Updated: Sep 15, 2019
Just when you think you’ve got your ideal routine in place, your body pulls a fast one and BAM: perimenopause hits. Whether it’s restless nights, dry skin, maddening brain fog, declining progesterone or wacky estrogen fluctuations, even the most level woman can be stopped in her tracks. We hate to break it to you, but your body has changed, and so has the way you need to nourish it. While each of us have our own eating philosophies and dietary needs, studies have shown certain foods are essential to women’s health at all stages. We’ve broken down the key areas so you can take matters into your own hands.
B vitamins are essential for regulating and stimulating metabolism and for maintaining the functions of the nervous system. They’ve also been linked to concentration and high cognitive functionality in menopausal women. As we age, the acid-levels in our stomach are reduced, making it harder to absorb B12 from food. You can combat this with foods that are rich in B12, such as clams, salmon, trout, tuna, nonfat Greek yogurt or fortified cereal. For our vegetarians out there, some Nutritional Yeast brands are fortified with DV for Vitamin B12. For over-the-counter vitamins, the North American Menopause Society highlights B6 for moderating mood changes.
Elektra Food Tip: Swap chips or pretzels for greek yogurt with honey the next time you need a mid-afternoon snack.
As we hit perimenopause and beyond, women are at a much higher risk for osteoporosis. In fact, in the 5-7 years after menopause, women are at risk of losing 20% of their bone density. You may not be able to see it on the outside, but trust us: the bones and hips of future you will thank you if you add extra calcium to your diet. You can find calcium in low-fat yogurt, leafy greens, broccoli, beans, lentils, almonds and most legumes. Vitamin D has also been shown to help your body absorb calcium, so supplementing your calcium intake with Vitamin D-rich foods such as salmon, tuna, mackerel, egg yolks or fortified milk (dairy or non-dairy) can seriously boost mineral absorption.
Elektra Food Tip: Swap french fries for a side of broccoli, and replace that energy bar with dried figs and almonds.
Like calcium, magnesium is important to bone health, but that’s not all this miracle mineral can do for you. In addition to demonstrated help with relaxation and sleep, one 2011 study showed that magnesium improved hot flashes for breast cancer patients, although note that additional research is needed. Beyond magnesium supplements, Cleveland Clinic recommends nuts, beans, broccoli, spinach and whole grains for magnesium.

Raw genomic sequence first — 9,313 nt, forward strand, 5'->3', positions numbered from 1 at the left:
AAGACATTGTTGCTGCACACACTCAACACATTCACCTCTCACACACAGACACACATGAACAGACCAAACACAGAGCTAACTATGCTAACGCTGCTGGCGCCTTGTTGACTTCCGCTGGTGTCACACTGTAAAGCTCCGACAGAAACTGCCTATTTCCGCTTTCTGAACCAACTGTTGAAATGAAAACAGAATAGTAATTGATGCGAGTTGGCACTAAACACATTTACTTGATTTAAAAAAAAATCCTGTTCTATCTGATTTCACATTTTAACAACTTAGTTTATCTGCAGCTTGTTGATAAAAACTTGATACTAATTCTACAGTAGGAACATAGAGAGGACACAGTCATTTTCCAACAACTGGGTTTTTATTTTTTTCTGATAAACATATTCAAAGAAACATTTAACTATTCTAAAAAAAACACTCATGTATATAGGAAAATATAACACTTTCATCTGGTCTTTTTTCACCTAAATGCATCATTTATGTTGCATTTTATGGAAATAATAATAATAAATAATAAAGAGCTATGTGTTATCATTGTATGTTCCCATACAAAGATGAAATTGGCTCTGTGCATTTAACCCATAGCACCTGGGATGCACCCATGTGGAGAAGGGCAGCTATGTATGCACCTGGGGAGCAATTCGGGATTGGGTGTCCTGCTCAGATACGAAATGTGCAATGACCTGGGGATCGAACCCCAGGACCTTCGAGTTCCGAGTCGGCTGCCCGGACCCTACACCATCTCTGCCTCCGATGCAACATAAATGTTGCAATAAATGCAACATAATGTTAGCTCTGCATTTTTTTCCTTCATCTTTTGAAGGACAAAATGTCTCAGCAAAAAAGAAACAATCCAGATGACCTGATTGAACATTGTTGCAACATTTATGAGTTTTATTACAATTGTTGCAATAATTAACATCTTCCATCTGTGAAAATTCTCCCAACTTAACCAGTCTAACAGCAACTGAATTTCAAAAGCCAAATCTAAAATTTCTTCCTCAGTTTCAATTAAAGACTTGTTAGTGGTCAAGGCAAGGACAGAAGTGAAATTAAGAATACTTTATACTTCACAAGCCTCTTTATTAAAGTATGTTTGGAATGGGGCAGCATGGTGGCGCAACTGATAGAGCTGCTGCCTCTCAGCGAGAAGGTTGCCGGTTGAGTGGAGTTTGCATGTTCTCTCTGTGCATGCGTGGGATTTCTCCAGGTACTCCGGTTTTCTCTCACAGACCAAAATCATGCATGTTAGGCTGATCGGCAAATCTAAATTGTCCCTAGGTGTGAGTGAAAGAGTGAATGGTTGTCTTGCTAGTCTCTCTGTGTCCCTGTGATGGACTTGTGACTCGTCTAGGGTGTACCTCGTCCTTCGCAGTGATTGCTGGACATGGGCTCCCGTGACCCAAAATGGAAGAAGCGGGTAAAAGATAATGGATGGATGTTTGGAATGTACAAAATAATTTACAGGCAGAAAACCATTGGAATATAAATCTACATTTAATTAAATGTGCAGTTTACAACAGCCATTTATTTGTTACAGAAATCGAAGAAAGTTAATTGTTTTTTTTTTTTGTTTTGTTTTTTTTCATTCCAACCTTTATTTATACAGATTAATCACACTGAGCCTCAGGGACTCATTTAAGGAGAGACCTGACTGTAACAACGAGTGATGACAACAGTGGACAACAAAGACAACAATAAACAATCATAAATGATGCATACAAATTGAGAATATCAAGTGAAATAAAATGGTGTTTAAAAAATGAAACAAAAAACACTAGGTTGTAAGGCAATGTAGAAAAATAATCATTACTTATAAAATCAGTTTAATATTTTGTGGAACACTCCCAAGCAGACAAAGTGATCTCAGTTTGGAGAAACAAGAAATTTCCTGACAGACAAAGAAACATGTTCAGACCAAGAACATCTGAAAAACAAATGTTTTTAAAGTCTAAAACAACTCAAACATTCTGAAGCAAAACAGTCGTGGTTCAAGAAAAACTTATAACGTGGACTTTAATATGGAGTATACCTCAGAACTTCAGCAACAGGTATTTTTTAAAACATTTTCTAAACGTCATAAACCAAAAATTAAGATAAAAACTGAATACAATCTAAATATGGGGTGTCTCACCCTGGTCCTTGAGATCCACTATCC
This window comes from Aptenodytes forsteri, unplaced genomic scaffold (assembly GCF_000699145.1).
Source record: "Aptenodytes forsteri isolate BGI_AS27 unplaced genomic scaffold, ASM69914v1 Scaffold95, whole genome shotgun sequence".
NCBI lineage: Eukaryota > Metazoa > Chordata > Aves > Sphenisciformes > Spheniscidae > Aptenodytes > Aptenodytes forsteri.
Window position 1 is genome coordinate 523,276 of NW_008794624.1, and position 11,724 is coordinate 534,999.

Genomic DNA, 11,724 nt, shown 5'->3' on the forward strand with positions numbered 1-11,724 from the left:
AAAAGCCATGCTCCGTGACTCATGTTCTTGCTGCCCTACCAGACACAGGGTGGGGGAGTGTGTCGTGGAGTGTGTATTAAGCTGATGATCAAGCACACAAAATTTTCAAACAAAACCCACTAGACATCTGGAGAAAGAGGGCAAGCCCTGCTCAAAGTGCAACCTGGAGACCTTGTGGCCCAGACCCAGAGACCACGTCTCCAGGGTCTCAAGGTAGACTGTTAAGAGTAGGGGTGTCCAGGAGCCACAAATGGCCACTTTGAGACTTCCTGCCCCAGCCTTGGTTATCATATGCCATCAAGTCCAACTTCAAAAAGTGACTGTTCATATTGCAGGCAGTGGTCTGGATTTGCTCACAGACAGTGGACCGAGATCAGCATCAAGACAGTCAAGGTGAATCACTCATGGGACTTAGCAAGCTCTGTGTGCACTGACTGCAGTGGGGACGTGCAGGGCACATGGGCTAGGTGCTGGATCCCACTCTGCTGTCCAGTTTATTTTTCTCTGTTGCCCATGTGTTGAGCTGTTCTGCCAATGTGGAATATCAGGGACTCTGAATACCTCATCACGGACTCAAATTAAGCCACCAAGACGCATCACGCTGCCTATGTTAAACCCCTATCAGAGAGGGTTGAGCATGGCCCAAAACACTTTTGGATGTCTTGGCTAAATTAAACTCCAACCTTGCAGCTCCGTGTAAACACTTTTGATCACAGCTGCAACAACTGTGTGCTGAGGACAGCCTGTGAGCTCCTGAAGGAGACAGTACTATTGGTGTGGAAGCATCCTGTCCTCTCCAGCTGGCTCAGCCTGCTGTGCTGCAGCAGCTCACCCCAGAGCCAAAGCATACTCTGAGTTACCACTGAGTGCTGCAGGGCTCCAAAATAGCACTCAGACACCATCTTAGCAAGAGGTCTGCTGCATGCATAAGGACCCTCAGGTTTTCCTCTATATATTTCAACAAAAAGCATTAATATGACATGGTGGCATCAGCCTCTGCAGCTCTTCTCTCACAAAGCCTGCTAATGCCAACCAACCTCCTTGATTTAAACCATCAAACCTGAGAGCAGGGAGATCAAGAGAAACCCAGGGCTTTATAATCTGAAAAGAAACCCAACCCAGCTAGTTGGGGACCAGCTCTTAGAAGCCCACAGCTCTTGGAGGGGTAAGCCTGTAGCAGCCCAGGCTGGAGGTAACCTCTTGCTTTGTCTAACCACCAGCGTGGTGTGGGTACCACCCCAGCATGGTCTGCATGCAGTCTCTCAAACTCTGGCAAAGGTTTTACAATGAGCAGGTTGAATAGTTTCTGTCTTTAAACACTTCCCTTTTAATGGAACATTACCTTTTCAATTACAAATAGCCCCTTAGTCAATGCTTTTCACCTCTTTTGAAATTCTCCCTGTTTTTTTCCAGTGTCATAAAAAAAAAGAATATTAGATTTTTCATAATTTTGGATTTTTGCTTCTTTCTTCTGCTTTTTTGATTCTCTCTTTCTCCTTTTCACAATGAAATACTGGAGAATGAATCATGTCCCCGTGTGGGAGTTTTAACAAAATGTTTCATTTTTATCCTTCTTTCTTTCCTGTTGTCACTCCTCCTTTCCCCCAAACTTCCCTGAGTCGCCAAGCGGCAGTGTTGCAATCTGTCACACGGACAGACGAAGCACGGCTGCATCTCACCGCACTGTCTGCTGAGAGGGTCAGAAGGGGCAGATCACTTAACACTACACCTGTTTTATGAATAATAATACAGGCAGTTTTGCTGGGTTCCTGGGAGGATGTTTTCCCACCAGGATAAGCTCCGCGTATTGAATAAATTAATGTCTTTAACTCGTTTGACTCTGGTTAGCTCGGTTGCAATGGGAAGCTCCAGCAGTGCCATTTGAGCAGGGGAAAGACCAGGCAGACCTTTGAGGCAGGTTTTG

Elektra Food Tip: Swap arugula for spinach in your next desk salad.
For some women, phytoestrogens have been shown to improve menopause symptoms such as hot flashes and vaginal dryness. In fact, studies have shown that an estrogen-rich, plant-based diet can reduce hot flashes by 70%. In case you’re curious about the science: phytoestrogens are found most notably in soy, which can trigger women to produce equol, an estrogen formed in the intestine which can treat hot flashes. Not a huge fan of soy? Flaxseeds, broccoli, black cohosh and carrots also contain phytoestrogens.
Elektra Food Tip: Swap out red meat for tofu for your next meal protein. We’re also a fan of adding flaxseeds to our morning cereal.
As we learned in our July Salon Event with neurologist and integrative nutritionist Dr. Lisa Mosconi, brain health and women’s health are deeply intertwined. If you’re dealing with changes in mood, healthy fats can bolster your response to anxiety and depression, which are very common for women navigating perimenopause and menopause. Good sources of healthy fats can be found in olive oil, avocado, nuts, seeds and fatty fish like salmon or tuna.
Elektra Food Tip: When you’re feeling down, treat yourself to that avocado toast. And follow it up with a big plate of salmon to feed your brain.
Wherever your diet needs a boost, it’s important to remember that your diet is closely associated with your fitness during perimenopause and beyond. We know you’ve heard it already, but no diet article would be worth its salt if we didn’t remind you that reducing alcohol intake, drinking lots of water, and getting out for regular exercise has an outsized impact on so many aspects of our health, including breast, heart and mental health. Our bodies are changing (which is totally normal!) and our diet should evolve along with it.
Elektra Food Tip: Swap your glass of red wine for dark chocolate & sleepytime tea. RIP vino, Hello decadence (and a more rested you).
No matter where you are in your health journey, Elektra's got your back. We've highlighted here some fabulous recipes from shero Alice Waters, the legendary chef who brought organic, local food into the mainstream. Enjoy!
Avocado and Beet Salad: This colorful salad packs a punch with healthy fats and a good portion of fiber.
Long Cooked Broccoli: Broccoli shows up all over this list and is rich in calcium, phytoestrogens and magnesium. This super simple way of preparing broccoli is a hit every. single. time.
Slow Cooked Salmon with Lemon Relish: Salmon is good for your brain, bones and metabolism. This recipe is low on ingredients and high on tasty benefits - thank us later.
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